Multiplayer Family Dots is still fresh in the App Store, but Famigo was already hard at work polishing the next app during its launch. Hot Potato takes everyone’s barely-contained desire to launch scorching hot tubers at their friends’ faces and turns it into socially acceptable family fun (guaranteed less mess and fewer hospital visits).
Hot Potato presented a completely different set of challenges from Family Dots. The Famigo API is designed with asynchronous gaming in mind, and Family Dots is a great example of this. Play happens at the user’s leisure, so games can run for weeks, with hours (or even days) between turns. After each move, Famigo updates the game state for the other players, acting as the game’s primary mechanism for synchronization. Performance is important, but not critical to the gameplay.
On the other hand, Hot Potato is fast and local. Users don’t play “through” Famigo. Instead, a single device acts as the server and communicates with the other devices via WiFi. Also a round of gameplay completes within seconds, and score during the game is less important than how the game ends (namely which poor sap was left holding the tater), so there’s really no need to keep track of game state while the game is in progress.
Thus the Famigo server has a slightly different purpose. It tallies up the final scores for players who choose to log into their Famigo accounts (giving them Family/Member Points when appropriate), but not requiring players to use the service. Here Famigo is an added bonus, a little icing on the potato if you will, rather than the central mechanism of gameplay.
But never fear. This in no way hurts the Famigo API’s feelings, and no matter a game’s needs, it’s happy to help in any way, big or small. Famigo is all about flexibility, so our service has methods allowing developers to send information unobtrusively to and from the Famigo server at any point in the game. So I’m happy to report that integration with Famigo was not the major challenge.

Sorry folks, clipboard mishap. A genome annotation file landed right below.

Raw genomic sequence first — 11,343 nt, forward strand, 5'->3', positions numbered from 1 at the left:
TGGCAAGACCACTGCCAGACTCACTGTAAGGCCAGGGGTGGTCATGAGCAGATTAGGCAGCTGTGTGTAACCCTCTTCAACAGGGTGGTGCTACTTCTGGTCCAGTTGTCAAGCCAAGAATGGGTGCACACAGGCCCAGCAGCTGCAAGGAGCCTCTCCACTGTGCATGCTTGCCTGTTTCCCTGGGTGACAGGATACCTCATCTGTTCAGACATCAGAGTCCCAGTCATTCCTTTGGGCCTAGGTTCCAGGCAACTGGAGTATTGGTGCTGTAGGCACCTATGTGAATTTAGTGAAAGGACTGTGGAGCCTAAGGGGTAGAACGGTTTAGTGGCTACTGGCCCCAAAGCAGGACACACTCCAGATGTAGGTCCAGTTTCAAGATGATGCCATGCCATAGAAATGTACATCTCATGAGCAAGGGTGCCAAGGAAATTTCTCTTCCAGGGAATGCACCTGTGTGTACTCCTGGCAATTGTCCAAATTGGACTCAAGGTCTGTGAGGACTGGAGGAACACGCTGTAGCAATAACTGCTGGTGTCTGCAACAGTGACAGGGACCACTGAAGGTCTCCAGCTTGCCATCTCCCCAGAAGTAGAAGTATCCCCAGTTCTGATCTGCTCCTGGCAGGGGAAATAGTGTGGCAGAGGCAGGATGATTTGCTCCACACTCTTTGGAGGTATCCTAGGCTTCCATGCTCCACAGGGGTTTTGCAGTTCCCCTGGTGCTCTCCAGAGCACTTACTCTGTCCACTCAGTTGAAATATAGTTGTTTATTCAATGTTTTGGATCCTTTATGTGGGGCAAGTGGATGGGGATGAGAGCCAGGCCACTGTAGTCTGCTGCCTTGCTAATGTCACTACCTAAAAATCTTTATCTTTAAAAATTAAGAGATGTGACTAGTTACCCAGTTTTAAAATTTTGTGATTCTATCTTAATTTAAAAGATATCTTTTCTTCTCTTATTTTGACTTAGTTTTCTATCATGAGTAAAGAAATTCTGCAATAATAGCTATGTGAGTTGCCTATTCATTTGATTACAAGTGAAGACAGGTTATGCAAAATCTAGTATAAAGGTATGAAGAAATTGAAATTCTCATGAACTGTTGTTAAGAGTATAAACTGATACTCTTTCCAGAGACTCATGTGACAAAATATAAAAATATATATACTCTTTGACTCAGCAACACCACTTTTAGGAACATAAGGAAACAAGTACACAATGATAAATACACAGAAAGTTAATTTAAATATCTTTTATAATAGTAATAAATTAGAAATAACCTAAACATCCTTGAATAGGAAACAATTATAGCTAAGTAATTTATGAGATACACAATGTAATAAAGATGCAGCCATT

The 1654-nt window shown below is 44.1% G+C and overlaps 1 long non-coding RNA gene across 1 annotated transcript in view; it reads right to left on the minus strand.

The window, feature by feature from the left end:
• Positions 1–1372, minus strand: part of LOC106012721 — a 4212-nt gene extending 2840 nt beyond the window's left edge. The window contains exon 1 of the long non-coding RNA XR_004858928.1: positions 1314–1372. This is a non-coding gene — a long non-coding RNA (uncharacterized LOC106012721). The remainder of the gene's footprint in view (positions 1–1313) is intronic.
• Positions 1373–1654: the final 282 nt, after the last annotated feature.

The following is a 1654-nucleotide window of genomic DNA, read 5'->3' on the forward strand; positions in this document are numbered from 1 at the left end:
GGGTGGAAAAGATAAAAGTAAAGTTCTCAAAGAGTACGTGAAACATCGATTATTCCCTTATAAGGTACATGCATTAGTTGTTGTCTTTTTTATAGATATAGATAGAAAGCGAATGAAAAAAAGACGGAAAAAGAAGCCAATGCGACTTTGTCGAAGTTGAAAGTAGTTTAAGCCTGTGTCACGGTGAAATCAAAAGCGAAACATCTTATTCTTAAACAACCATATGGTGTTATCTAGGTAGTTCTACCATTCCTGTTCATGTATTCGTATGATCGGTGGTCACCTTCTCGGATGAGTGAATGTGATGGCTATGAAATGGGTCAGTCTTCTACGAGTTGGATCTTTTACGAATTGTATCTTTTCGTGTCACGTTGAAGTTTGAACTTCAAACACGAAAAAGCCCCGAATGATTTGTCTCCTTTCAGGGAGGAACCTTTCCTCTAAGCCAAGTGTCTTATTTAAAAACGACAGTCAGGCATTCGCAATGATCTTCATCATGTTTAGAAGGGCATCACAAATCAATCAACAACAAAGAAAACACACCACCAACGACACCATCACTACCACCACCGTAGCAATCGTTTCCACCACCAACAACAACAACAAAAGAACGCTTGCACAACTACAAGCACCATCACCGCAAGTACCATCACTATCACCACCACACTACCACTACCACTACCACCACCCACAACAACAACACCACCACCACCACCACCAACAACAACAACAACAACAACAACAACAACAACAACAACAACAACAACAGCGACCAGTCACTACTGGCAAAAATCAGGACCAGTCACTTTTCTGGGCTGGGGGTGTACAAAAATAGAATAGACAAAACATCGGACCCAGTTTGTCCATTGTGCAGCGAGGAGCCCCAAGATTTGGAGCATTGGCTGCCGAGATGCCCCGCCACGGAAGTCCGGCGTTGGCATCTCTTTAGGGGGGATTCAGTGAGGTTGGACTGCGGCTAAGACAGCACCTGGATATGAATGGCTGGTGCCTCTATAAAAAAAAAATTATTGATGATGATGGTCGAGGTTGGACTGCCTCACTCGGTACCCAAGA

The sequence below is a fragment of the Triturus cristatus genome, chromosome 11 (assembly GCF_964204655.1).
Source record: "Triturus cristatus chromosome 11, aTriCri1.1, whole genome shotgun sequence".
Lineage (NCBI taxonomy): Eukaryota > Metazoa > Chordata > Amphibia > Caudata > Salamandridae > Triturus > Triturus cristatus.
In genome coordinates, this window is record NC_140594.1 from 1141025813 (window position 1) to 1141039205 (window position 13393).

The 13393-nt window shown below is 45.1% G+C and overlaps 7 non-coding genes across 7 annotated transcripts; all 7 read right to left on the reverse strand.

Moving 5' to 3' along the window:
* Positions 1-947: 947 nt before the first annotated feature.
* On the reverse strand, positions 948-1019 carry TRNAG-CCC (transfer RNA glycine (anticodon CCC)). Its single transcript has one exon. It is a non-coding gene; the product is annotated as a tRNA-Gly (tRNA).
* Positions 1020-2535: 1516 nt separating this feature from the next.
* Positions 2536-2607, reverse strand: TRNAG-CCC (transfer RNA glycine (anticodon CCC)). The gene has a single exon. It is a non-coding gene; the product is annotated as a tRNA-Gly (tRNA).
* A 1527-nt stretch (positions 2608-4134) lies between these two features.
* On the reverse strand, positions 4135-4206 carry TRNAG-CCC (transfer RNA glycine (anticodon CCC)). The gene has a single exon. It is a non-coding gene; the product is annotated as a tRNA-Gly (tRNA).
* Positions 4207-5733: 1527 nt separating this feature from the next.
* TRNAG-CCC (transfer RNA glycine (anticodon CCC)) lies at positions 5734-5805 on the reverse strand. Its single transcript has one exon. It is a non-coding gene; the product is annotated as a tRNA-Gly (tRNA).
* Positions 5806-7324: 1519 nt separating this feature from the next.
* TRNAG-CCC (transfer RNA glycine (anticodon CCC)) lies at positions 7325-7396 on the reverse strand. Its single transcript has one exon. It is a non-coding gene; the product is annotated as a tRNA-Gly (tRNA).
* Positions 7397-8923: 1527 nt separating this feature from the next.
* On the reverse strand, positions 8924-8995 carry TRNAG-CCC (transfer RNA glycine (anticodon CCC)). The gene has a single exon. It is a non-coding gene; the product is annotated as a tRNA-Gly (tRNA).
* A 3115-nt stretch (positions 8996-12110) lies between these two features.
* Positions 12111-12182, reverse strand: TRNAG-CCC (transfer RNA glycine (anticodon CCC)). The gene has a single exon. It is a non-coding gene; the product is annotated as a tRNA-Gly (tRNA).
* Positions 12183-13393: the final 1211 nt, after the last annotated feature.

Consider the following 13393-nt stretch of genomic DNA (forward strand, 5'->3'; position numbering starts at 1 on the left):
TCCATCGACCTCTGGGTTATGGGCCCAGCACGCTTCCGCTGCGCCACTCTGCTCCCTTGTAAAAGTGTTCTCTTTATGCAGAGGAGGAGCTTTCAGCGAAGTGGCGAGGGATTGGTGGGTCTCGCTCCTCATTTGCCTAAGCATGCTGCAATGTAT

Instead, we got to work directly on the problem of quickly synchronizing devices via message passing, anticipating and preventing race conditions, and generally having the pleasure of fighting with concurrency. Note that I am not a masochist, so it was not actually a pleasure.
But I certainly did learn a lot! Networking gurus can skip on by, but for people who just want to dabble in it or on occasion work with them as a necessity, these few lessons may be of interest.
1. Keep the network as much of a dictatorship as possible
Especially for a small network like in a Hot Potato game (with a maximum of nine players), I found it better to let the server do most of the broadcasting and all of the game state tracking. Only the server needs to run the potato timer, track the potato state graphics etc, so also let the server decide if other clients need that information, and pass messages accordingly.
2. The order in which messages arrive is unpredictable so plan for all cases
Like with parallel programming, synchronization across a network is rife with race conditions. Keeping a dictatorship helps mitigate this, but it’s important to consider how different orders of execution affect the program. What happens when the game has ended but a client receives a game update? Who knows? There might be a spectacular explosion, or, worse, there might not be. It might manifest in some small, seemingly unrelated way. So always consider concurrency problems no matter the bug.
3. Keep messages succinct and to a minimum but know what the minimum is
This is obvious in theory, but sometimes hard in practice to know what that means. First you need to determine what the minimum amount of information is, and that by itself is not necessarily trivial. And of course the actual implementation can explode into something inefficient and unwieldy in no time. So there’s a lot that can go wrong for a relatively small part of the game. The solution to this really comes down to having good design and good implementation, which is important for all areas of coding, but absolutely critical in this area.
Feel free to contribute your own thoughts and experiences, as I’m well aware that there’s more subtlety to networks than just the aforementioned issues!